A generous legacy and donation from a local charitable trust is making a huge difference to patients needing complex facial and dental surgery at the Royal United Hospitals Bath NHS Foundation Trust (RUH).
Clinicians in the Oral and Maxillofacial Surgery and Orthodontics department now have access to a brand new in-house 3D surgical planning and prosthetic design service, enabling them to plan surgical procedures in ways that were previously not possible.
By being able to provide this service, the department is seeing many benefits for their patients. There is no longer a need for patients to travel to Bristol for a special type of scan as all the treatment can be done at the RUH, helping to reduce anxiety and waiting times.
Serryth Colbert, Consultant in Oral and Maxillofacial Surgery, said: “The new scanner and the additional pieces of equipment, such as the 3D printer and the surgical design software is dramatically improving our efficiency in diagnosis and surgical treatment planning.”
“To highlight how valuable this new service is, we saw a young patient as an emergency case during the first COVID lockdown. He had a terrible jaw infection and difficulty breathing. Furthermore, he had a phobia of hospitals and that, combined with his anxiety over lockdown, meant he didn’t seek help until the symptoms had progressed significantly.”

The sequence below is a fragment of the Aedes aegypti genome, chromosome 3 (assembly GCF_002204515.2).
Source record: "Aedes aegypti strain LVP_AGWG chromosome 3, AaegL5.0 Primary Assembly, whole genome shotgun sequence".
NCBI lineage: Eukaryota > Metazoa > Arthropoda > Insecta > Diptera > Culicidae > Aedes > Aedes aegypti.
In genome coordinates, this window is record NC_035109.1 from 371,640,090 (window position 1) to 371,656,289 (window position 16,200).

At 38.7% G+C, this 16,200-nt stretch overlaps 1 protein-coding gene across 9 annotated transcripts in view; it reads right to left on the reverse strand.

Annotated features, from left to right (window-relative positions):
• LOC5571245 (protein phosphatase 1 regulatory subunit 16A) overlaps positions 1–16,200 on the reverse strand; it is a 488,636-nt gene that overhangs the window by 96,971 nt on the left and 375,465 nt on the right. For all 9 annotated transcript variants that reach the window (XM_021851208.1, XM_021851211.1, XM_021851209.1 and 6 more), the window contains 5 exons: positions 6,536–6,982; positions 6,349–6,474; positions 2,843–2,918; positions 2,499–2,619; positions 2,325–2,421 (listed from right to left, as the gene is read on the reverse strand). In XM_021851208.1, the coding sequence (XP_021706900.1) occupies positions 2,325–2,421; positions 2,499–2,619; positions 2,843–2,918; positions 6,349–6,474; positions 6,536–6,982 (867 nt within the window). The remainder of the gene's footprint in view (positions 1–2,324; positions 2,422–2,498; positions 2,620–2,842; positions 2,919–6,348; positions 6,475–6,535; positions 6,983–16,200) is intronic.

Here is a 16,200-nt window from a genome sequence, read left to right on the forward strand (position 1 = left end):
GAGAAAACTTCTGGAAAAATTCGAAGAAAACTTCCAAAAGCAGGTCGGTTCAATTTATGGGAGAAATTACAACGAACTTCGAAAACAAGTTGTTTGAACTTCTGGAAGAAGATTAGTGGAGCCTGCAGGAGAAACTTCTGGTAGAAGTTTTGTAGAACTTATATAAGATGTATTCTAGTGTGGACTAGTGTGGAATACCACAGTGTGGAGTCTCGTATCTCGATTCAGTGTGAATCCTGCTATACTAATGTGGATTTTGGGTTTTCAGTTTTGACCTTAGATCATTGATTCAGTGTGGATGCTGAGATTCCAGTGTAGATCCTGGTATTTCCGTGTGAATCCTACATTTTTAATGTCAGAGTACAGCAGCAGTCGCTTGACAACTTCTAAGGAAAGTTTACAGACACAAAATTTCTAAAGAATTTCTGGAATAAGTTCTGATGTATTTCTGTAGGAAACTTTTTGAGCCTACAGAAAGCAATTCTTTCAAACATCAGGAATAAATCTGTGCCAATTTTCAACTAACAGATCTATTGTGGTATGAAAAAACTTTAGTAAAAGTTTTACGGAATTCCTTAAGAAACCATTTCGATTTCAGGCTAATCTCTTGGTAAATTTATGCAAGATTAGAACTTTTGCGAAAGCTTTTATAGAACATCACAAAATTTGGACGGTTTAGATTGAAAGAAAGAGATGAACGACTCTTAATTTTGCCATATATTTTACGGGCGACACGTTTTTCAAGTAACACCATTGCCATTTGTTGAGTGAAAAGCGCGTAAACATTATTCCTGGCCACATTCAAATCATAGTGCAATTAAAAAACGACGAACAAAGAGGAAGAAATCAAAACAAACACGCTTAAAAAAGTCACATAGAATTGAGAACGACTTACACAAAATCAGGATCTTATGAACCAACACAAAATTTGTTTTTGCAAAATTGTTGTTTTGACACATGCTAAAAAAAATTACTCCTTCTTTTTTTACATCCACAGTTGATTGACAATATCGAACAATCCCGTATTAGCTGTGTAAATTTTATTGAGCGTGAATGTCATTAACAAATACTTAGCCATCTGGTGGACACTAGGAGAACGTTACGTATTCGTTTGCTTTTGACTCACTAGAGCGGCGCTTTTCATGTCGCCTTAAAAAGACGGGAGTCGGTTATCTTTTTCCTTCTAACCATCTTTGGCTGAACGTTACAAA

“He had a scan using the new equipment and we printed a 3D model of his jaw. We were able to produce a diagnostic aide and reassure him by showing him the model and talking him through how the surgery would be done. The operation was a great success, and thanks to the pre-operative surgical planning, we were able to reduce his stay in hospital.
“Without a doubt the new scanner and 3D printer is improving patient outcomes, as well as reducing surgical time and patient waiting times. We are so grateful to the gentleman who left a gift in his will to our department and to the charitable Trust for their support. The impact is highly beneficial and we are providing the best treatment possible for our patients.”
The advanced scanner is also being used on a daily basis to assess a number of conditions, including impacted teeth, fractures, trauma, facial bone malposition, cysts and tumours.
Chris Keating, Specialty 3D and Dental Technician, who runs the 3D digital printing service said:
“We have been able to revolutionise the way in which we approach a patient’s case. This technology allows surgeons to enhance the precision of treatment and the planning of surgical procedures. 3D digital models can either be printed for diagnostic purposes or they can go on to be used in multiple stages of pre-operative surgical planning and implant design.
“The technology can also be used in other departments including orthopaedics that may need a customised surgical plate and cardiology, who have the opportunity of converting 2D clinical imaging into 3D anatomical models for heart surgeries and aneurisms. This technology has opened up new potential for treatment – the sky is the limit.”
Jan Witt, Legacy Manager, The Forever Friends Appeal said: ‘”We are indebted to the late Bob Angell from Chippenham and the Medlock Charitable Trust whose incredible generosity has enabled the hospital to offer this excellent level of care to its patients.
“We look forward to hearing from clinicians how the technology is being rolled out to benefit patients in other departments at the RUH.”